Into Africa Without a Map
Last week's tribal violence in Kenya reminds us of the severe social and political problems facing Africa. But is greater involvement by the U.S. military the answer to these African challenges?
The growing U.S. military role in Africa isn't a hypothetical issue. In one of the sleeper events of 2007, the Pentagon established a new command for the continent, known as AFRICOM. The organization has a commander, Gen. William "Kip" Ward, but it doesn't yet have a plan for where it will be based or even a clear statement of its role. Right now, it's a headquarters in search of a mission.
Pentagon officials have offered idealistic but vague explanations of what the new command is supposed to do. "We want to prevent problems from becoming crises, and crises from becoming catastrophes," said Theresa Whelan, deputy assistant defense secretary for African affairs. Ward said in an interview two months ago with PBS's Charlie Rose, "We have in our national interest that Africa is a stable continent. That's what's in it for us."
Nobody would argue the need for assisting Africa, especially after the gruesome ethnic killings that left more than 300 Kenyans dead. But how should that assistance be provided? Is the U.S. military the right instrument for the nation-building effort that AFRICOM apparently envisions? Should American soldiers coordinate the digging of wells, the vaccination of animals and other development projects that will come under AFRICOM's umbrella? Will a larger U.S. military presence check terrorism and instability on the continent, or will it instead become a new magnet for anti-Americanism?
The chaos in Kenya should prompt a serious discussion, better late than never, of these issues. AFRICOM's mission isn't well understood, either in America or Africa. Two leading African nations -- Nigeria and South Africa -- have expressed strong reservations about the greater U.S. military role on the continent. And surely the American experience in Iraq should prompt closer scrutiny of military projects with bold ideals but fuzzy details.
The African command began as a project of then-Defense Secretary Donald Rumsfeld, who believed that the military wasn't well prepared for the kind of stabilization operations it would face in the post-Sept. 11 world. The command was formally established Oct. 1, with a temporary headquarters in Stuttgart, Germany -- and the goal of establishing a forward base in Africa by this coming Oct. 1.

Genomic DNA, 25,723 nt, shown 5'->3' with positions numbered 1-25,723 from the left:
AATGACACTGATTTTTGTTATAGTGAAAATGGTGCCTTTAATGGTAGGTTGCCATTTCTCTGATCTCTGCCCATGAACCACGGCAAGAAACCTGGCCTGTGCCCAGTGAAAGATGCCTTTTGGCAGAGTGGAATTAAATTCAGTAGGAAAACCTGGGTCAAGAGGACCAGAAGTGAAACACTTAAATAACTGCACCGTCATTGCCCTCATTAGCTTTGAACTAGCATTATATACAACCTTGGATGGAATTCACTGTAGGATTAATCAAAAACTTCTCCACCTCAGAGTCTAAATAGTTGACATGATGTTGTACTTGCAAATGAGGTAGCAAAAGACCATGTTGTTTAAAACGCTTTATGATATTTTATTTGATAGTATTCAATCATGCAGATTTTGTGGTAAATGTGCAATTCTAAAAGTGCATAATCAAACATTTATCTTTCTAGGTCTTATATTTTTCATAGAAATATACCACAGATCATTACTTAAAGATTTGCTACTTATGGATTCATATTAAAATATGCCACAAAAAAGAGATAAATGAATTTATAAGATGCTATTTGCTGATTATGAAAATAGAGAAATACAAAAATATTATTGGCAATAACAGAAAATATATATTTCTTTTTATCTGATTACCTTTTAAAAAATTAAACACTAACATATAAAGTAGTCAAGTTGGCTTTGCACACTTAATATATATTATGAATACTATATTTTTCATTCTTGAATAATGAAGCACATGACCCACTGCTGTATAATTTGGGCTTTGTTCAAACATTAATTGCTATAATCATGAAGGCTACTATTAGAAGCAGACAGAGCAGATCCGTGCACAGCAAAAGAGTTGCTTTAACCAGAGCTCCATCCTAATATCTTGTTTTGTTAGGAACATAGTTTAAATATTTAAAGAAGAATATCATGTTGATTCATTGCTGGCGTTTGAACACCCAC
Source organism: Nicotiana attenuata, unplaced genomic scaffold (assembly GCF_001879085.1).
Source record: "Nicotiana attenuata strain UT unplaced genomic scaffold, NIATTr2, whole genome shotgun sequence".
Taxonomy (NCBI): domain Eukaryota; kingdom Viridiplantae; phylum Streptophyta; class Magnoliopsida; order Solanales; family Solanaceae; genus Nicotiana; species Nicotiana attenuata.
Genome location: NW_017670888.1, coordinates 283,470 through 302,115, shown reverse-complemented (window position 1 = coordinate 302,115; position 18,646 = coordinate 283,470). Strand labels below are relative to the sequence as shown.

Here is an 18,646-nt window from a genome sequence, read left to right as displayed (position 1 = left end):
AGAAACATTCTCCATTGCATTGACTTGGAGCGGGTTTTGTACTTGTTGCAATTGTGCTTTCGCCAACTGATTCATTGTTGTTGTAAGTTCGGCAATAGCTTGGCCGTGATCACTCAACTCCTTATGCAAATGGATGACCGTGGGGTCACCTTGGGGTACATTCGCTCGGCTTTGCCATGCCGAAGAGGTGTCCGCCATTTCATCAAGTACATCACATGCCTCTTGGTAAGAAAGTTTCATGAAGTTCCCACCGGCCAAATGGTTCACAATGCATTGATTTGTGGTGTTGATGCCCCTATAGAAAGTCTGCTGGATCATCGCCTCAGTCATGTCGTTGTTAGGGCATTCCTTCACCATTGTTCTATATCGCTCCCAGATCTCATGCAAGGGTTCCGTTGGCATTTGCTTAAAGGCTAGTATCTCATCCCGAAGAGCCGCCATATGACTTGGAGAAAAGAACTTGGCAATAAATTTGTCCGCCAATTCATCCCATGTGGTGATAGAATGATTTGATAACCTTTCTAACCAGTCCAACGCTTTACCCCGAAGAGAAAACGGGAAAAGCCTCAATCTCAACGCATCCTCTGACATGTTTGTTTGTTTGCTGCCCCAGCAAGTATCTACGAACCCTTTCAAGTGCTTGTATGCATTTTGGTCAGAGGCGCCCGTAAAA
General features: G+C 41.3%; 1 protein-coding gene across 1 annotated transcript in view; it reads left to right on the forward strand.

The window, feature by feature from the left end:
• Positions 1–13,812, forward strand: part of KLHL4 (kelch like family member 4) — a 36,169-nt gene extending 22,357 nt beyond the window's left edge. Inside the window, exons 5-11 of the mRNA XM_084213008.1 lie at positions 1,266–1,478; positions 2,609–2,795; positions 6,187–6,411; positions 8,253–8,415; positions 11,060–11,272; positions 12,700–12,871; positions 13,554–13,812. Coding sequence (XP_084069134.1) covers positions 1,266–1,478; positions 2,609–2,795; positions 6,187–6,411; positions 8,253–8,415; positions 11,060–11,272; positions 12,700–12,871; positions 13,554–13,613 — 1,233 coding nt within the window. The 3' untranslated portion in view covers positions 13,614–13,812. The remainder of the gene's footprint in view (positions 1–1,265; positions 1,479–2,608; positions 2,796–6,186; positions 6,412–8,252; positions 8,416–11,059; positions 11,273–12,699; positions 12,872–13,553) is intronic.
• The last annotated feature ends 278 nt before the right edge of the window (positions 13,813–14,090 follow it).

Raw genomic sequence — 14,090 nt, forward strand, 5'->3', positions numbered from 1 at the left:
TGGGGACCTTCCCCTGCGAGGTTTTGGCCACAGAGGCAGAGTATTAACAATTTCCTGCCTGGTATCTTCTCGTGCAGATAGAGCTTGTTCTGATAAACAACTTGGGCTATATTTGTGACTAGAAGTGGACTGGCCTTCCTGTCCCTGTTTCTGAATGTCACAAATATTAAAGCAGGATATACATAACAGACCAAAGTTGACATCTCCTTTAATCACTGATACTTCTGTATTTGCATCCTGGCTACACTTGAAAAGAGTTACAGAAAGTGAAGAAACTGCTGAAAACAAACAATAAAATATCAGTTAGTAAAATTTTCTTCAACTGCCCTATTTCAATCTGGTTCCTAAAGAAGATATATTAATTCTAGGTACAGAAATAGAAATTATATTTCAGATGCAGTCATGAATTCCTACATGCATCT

But problems surfaced immediately. The first was the $5 billion cost of setting up the forward headquarters, a steep price for a military strapped by Iraq and Afghanistan. A second problem was where to put the headquarters. Liberia was eager to play host, but Pentagon officials believed that West Africa would be too far from the continent's big security challenges. For now, the Pentagon will probably finesse the headquarters issue by starting with several smaller regional centers -- perhaps in Botswana, Liberia and Rwanda -- that combine military and civilian operations.
The new command has had bipartisan political backing -- who could question the idea of taking Africa more seriously? But behind the scenes, some senior Pentagon officials have been skeptical. "The depth of support is pretty shallow, frankly, and that's a real hazard. There's a danger that everything will be done on the cheap," says Stephen Morrison, director of the Africa Program at the Center for Strategic and International Studies.
The real puzzle with AFRICOM is understanding its purpose. Some advocates propose pragmatic strategic goals, from containing China's influence in Africa to countering terrorism to protecting African oil supplies. But the official rationale is much less specific -- in Ward's formulation, "bringing stability to the continent." Some Africans worry that these generalities mask a deeper goal of establishing what amounts to American neocolonialism.
What would AFRICOM be doing now in Kenya, say, if it were up and running? Would it intervene to halt the violence between Kikuyus and Luos that exploded last week? Would it work with nongovernmental and relief organizations? Would it operate jointly with the Kenyan military to restore order? Ward says that he does not "envision kinetic operations for United States forces," but what happens if Kenya spirals toward Rwanda-level genocide?
The U.S. military is so powerful -- so blessed with money and logistical skill and leadership -- that it's easy to make it the default answer to problems that are otherwise in the "too hard" category. That's my worry about AFRICOM. Its nation-building goal sounds noble, but so did European imperialism of 150 years ago to its proponents. Before America sends its soldiers marching off to save Africa, we need more discussion about what this mission is all about.